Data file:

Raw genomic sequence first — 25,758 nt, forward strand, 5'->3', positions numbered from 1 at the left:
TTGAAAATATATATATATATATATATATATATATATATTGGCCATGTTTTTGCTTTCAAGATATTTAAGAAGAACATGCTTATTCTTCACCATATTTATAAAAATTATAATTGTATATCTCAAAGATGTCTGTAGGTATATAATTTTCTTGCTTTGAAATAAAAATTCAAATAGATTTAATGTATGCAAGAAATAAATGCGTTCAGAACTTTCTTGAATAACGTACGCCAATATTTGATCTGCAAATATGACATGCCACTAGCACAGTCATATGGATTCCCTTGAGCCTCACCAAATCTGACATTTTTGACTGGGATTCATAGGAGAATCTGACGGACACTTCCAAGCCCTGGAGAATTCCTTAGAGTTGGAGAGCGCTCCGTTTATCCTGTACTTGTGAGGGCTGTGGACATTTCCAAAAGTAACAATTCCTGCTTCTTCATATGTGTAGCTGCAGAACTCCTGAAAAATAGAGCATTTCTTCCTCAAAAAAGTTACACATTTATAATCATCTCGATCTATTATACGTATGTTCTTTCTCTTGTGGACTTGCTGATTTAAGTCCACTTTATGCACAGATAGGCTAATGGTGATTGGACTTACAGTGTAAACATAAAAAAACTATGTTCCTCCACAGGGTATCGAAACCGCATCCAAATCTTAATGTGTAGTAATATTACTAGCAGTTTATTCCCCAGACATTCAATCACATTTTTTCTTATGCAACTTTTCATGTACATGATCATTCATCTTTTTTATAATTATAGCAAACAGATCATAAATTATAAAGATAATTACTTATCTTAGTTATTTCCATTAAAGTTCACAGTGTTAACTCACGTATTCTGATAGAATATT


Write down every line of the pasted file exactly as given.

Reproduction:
Raw genomic sequence first — 25,758 nt, forward strand, 5'->3', positions numbered from 1 at the left:
TTGAAAATATATATATATATATATATATATATATATATTGGCCATGTTTTTGCTTTCAAGATATTTAAGAAGAACATGCTTATTCTTCACCATATTTATAAAAATTATAATTGTATATCTCAAAGATGTCTGTAGGTATATAATTTTCTTGCTTTGAAATAAAAATTCAAATAGATTTAATGTATGCAAGAAATAAATGCGTTCAGAACTTTCTTGAATAACGTACGCCAATATTTGATCTGCAAATATGACATGCCACTAGCACAGTCATATGGATTCCCTTGAGCCTCACCAAATCTGACATTTTTGACTGGGATTCATAGGAGAATCTGACGGACACTTCCAAGCCCTGGAGAATTCCTTAGAGTTGGAGAGCGCTCCGTTTATCCTGTACTTGTGAGGGCTGTGGACATTTCCAAAAGTAACAATTCCTGCTTCTTCATATGTGTAGCTGCAGAACTCCTGAAAAATAGAGCATTTCTTCCTCAAAAAAGTTACACATTTATAATCATCTCGATCTATTATACGTATGTTCTTTCTCTTGTGGACTTGCTGATTTAAGTCCACTTTATGCACAGATAGGCTAATGGTGATTGGACTTACAGTGTAAACATAAAAAAACTATGTTCCTCCACAGGGTATCGAAACCGCATCCAAATCTTAATGTGTAGTAATATTACTAGCAGTTTATTCCCCAGACATTCAATCACATTTTTTCTTATGCAACTTTTCATGTACATGATCATTCATCTTTTTTATAATTATAGCAAACAGATCATAAATTATAAAGATAATTACTTATCTTAGTTATTTCCATTAAAGTTCACAGTGTTAACTCACGTATTCTGATAGAATATT